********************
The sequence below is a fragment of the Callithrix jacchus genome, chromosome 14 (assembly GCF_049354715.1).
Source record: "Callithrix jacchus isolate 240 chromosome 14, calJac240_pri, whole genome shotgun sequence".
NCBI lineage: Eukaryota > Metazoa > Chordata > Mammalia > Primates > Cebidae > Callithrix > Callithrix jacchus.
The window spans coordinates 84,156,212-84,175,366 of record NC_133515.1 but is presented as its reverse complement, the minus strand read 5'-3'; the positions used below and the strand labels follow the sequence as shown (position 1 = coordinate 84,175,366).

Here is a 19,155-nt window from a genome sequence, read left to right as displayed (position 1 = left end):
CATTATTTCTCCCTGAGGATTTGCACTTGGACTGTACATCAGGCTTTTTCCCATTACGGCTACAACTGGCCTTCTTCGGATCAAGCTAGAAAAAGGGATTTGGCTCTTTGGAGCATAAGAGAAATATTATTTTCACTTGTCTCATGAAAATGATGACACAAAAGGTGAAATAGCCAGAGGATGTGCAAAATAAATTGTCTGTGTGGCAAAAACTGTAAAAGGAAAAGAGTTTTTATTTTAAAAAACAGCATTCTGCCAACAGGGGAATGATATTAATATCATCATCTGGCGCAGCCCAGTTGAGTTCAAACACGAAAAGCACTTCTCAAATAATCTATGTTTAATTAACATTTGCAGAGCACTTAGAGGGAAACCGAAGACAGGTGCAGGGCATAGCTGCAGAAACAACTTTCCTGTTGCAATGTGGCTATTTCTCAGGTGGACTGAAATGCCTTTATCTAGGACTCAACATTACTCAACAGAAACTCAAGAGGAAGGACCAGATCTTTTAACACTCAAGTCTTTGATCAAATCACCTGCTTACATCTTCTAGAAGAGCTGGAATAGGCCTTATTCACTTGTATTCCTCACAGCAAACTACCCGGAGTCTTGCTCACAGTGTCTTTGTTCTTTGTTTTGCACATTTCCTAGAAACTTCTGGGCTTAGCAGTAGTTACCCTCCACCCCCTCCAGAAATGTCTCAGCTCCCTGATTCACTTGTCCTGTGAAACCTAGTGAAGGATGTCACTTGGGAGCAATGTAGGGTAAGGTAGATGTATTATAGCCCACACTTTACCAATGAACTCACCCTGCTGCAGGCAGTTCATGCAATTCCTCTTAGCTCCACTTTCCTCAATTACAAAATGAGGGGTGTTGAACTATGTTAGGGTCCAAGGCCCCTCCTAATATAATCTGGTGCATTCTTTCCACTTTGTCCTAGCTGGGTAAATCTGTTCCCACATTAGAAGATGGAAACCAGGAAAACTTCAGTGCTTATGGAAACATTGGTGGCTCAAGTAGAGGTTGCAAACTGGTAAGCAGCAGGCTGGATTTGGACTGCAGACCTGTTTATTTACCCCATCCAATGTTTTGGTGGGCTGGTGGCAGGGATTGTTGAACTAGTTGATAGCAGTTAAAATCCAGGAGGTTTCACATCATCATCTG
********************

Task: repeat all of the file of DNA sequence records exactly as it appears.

The sequence below is a fragment of the Callithrix jacchus genome, chromosome 14 (assembly GCF_049354715.1).
Source record: "Callithrix jacchus isolate 240 chromosome 14, calJac240_pri, whole genome shotgun sequence".
NCBI lineage: Eukaryota > Metazoa > Chordata > Mammalia > Primates > Cebidae > Callithrix > Callithrix jacchus.
The window spans coordinates 84,156,212-84,175,366 of record NC_133515.1 but is presented as its reverse complement, the minus strand read 5'-3'; the positions used below and the strand labels follow the sequence as shown (position 1 = coordinate 84,175,366).

Here is a 19,155-nt window from a genome sequence, read left to right as displayed (position 1 = left end):
CATTATTTCTCCCTGAGGATTTGCACTTGGACTGTACATCAGGCTTTTTCCCATTACGGCTACAACTGGCCTTCTTCGGATCAAGCTAGAAAAAGGGATTTGGCTCTTTGGAGCATAAGAGAAATATTATTTTCACTTGTCTCATGAAAATGATGACACAAAAGGTGAAATAGCCAGAGGATGTGCAAAATAAATTGTCTGTGTGGCAAAAACTGTAAAAGGAAAAGAGTTTTTATTTTAAAAAACAGCATTCTGCCAACAGGGGAATGATATTAATATCATCATCTGGCGCAGCCCAGTTGAGTTCAAACACGAAAAGCACTTCTCAAATAATCTATGTTTAATTAACATTTGCAGAGCACTTAGAGGGAAACCGAAGACAGGTGCAGGGCATAGCTGCAGAAACAACTTTCCTGTTGCAATGTGGCTATTTCTCAGGTGGACTGAAATGCCTTTATCTAGGACTCAACATTACTCAACAGAAACTCAAGAGGAAGGACCAGATCTTTTAACACTCAAGTCTTTGATCAAATCACCTGCTTACATCTTCTAGAAGAGCTGGAATAGGCCTTATTCACTTGTATTCCTCACAGCAAACTACCCGGAGTCTTGCTCACAGTGTCTTTGTTCTTTGTTTTGCACATTTCCTAGAAACTTCTGGGCTTAGCAGTAGTTACCCTCCACCCCCTCCAGAAATGTCTCAGCTCCCTGATTCACTTGTCCTGTGAAACCTAGTGAAGGATGTCACTTGGGAGCAATGTAGGGTAAGGTAGATGTATTATAGCCCACACTTTACCAATGAACTCACCCTGCTGCAGGCAGTTCATGCAATTCCTCTTAGCTCCACTTTCCTCAATTACAAAATGAGGGGTGTTGAACTATGTTAGGGTCCAAGGCCCCTCCTAATATAATCTGGTGCATTCTTTCCACTTTGTCCTAGCTGGGTAAATCTGTTCCCACATTAGAAGATGGAAACCAGGAAAACTTCAGTGCTTATGGAAACATTGGTGGCTCAAGTAGAGGTTGCAAACTGGTAAGCAGCAGGCTGGATTTGGACTGCAGACCTGTTTATTTACCCCATCCAATGTTTTGGTGGGCTGGTGGCAGGGATTGTTGAACTAGTTGATAGCAGTTAAAATCCAGGAGGTTTCACATCATCATCTG